Elders who ministered well to fellow believers deserved “double honor.” In being designated as “double,” this honor includes more than the honor or respect accorded to everyone in the community of believers. As in the case of aged widows, honor would include their receiving the congregation’s assistance in caring for their physical needs. Especially the elders who labored “in word and teaching” would have appropriately been the recipients of aid. The time and effort required to speak to and to teach fellow believers meant that these elders had less time and energy for devoting themselves to working for life’s necessities. (5:17)

With a quotation from Deuteronomy 25:4 (LXX), Paul backed up his admonition to honor elders by assisting them to meet their physical needs. “You must not muzzle a threshing bovine.” When threshing, the animal would be able to benefit from its labor. It would not be tormented by being prevented from partaking of the threshed grain. Additionally, the apostle drew on Jesus’ words (Luke 10:7), “The worker deserves his wages.” (Compare 1 Corinthians 9:6-14.) Accordingly, when laboring for fellow believers, elders would be treated honorably by being compensated materially. (5:18)

In view of their labors in the congregation and the resultant visibility, elders came under closer scrutiny than did other believers. This also meant that a greater likelihood existed that someone would find fault with something an elder said or did. In order that elders might not be subjected to frivolous or unfounded accusations, Paul advised that Timothy only consider accusations that two or three witnesses could confirm, basing this on the words of Deuteronomy 19:15 (LXX). If an elder would then be found guilty of wrongdoing, he should be reproved before everyone present. This served to instill a wholesome fear in all who heard the reproof, causing them to reflect on their own course of life and to strive to live in a manner that honored God and Christ. (5:19, 20; compare Paul’s reproof of Peter [Galatians 2:11-14].)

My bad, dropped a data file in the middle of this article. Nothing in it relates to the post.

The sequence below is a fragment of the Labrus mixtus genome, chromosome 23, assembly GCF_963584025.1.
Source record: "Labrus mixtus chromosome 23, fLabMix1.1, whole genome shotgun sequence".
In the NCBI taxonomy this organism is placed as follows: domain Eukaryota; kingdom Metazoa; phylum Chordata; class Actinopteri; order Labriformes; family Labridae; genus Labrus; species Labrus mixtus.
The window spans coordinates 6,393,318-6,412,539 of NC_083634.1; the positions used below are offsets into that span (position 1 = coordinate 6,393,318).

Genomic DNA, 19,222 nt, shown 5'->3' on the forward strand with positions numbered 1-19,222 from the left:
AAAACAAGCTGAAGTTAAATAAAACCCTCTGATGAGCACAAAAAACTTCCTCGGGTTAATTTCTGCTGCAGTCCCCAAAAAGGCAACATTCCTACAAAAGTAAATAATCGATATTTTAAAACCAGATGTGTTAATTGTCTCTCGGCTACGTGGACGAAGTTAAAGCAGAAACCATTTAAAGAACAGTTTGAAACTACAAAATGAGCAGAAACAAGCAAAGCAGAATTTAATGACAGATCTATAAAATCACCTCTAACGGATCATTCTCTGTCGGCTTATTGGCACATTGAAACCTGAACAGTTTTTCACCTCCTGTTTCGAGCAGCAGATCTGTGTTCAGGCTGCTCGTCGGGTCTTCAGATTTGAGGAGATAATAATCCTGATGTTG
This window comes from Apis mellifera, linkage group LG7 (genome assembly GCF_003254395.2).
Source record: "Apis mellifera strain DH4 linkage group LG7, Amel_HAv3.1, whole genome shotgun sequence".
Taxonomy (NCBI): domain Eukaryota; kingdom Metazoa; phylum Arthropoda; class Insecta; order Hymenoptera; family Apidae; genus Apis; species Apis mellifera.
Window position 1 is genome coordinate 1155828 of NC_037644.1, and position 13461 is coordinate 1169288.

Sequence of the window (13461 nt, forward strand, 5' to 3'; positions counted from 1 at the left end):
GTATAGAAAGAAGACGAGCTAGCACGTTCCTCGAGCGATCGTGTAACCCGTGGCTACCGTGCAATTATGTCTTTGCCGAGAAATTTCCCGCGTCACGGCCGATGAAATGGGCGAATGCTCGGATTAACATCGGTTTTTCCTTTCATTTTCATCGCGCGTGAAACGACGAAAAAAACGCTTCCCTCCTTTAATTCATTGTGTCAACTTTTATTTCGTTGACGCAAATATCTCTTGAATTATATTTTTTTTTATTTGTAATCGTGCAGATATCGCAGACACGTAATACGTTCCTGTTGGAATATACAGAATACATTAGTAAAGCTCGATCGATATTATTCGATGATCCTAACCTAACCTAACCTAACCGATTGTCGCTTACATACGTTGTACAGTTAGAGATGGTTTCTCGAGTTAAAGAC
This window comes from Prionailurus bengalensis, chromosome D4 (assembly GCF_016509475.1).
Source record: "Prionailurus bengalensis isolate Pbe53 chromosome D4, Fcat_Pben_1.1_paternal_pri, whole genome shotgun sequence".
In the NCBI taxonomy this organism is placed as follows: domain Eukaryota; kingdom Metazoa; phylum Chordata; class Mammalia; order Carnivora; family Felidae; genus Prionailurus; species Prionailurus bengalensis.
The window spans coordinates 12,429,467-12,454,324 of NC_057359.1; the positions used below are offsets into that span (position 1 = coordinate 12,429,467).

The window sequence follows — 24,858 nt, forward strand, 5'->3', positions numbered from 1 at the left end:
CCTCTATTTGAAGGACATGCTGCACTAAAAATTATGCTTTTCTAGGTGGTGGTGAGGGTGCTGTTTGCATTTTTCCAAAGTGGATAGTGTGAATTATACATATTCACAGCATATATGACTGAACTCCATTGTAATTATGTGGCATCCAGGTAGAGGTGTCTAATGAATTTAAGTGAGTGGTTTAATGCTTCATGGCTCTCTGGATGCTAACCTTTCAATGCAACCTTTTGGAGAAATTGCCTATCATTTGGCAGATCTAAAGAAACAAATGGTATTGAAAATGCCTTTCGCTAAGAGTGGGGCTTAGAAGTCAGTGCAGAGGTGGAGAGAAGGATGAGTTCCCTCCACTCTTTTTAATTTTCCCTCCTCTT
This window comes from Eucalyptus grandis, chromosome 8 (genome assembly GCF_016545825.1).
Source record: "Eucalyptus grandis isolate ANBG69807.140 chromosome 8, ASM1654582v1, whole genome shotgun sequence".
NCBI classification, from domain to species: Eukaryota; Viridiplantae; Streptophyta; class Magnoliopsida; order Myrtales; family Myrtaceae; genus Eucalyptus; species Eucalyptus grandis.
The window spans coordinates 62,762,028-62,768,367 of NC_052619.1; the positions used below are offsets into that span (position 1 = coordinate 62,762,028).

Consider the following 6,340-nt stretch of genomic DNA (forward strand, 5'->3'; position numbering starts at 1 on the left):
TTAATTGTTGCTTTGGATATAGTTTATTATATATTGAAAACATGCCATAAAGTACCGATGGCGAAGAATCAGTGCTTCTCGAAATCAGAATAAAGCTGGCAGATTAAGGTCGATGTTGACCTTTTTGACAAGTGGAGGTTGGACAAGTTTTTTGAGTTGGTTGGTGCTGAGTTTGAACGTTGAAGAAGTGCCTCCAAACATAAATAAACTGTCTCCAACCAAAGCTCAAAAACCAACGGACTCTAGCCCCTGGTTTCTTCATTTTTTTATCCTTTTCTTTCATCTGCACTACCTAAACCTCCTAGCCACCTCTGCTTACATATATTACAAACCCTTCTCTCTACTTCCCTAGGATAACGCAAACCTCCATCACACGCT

Handling situations involving accusations would have been an especially weighty responsibility for Timothy, and Paul charged him to judge impartially, saying, “I adjure you before God and Christ Jesus and the chosen angels to observe these [instructions] without prejudgment, doing nothing according to an inclination [of partiality].” In this solemn manner, Paul reminded Timothy that God, Christ, and the angels who look after the interests of the community of believers would be fully aware of how he followed through on his instructions when handling matters in the congregation. Timothy’s judgments were to be impartial and unbiased, based on careful examination and evaluation of the facts. (5:21)

When appointing a man to serve fellow believers, laying his hands upon him, Timothy needed to avoid acting hastily or prematurely. An unqualified man could do great harm to the community of believers. The sins such an unfit man might commit would, in part, be attributable to Timothy’s having acted hastily or without sufficient care in evaluating the individual’s qualifications. He would then become a sharer in that one’s sins. Only exemplary men were to serve in the community of believers, and Timothy had to keep himself chaste or blameless in caring for this and other matters. (5:22)